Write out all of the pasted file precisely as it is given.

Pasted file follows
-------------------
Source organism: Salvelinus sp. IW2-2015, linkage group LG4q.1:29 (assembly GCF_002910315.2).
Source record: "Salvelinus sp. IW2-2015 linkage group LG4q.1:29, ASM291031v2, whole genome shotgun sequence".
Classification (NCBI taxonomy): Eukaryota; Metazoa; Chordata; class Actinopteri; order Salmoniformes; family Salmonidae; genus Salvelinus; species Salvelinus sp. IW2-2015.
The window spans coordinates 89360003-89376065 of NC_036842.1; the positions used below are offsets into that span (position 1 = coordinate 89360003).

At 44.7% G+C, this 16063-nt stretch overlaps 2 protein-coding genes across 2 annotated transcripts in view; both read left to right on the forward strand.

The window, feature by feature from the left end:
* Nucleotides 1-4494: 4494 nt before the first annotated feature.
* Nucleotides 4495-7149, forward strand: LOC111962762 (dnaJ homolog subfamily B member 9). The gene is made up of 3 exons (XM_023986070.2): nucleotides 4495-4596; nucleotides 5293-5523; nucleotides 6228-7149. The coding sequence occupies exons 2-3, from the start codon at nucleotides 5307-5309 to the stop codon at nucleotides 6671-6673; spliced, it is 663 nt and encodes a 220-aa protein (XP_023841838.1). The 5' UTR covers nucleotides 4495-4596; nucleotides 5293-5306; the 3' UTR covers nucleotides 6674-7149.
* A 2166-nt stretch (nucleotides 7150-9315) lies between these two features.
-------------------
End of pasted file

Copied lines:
Source organism: Salvelinus sp. IW2-2015, linkage group LG4q.1:29 (assembly GCF_002910315.2).
Source record: "Salvelinus sp. IW2-2015 linkage group LG4q.1:29, ASM291031v2, whole genome shotgun sequence".
Classification (NCBI taxonomy): Eukaryota; Metazoa; Chordata; class Actinopteri; order Salmoniformes; family Salmonidae; genus Salvelinus; species Salvelinus sp. IW2-2015.
The window spans coordinates 89360003-89376065 of NC_036842.1; the positions used below are offsets into that span (position 1 = coordinate 89360003).

At 44.7% G+C, this 16063-nt stretch overlaps 2 protein-coding genes across 2 annotated transcripts in view; both read left to right on the forward strand.

The window, feature by feature from the left end:
* Nucleotides 1-4494: 4494 nt before the first annotated feature.
* Nucleotides 4495-7149, forward strand: LOC111962762 (dnaJ homolog subfamily B member 9). The gene is made up of 3 exons (XM_023986070.2): nucleotides 4495-4596; nucleotides 5293-5523; nucleotides 6228-7149. The coding sequence occupies exons 2-3, from the start codon at nucleotides 5307-5309 to the stop codon at nucleotides 6671-6673; spliced, it is 663 nt and encodes a 220-aa protein (XP_023841838.1). The 5' UTR covers nucleotides 4495-4596; nucleotides 5293-5306; the 3' UTR covers nucleotides 6674-7149.
* A 2166-nt stretch (nucleotides 7150-9315) lies between these two features.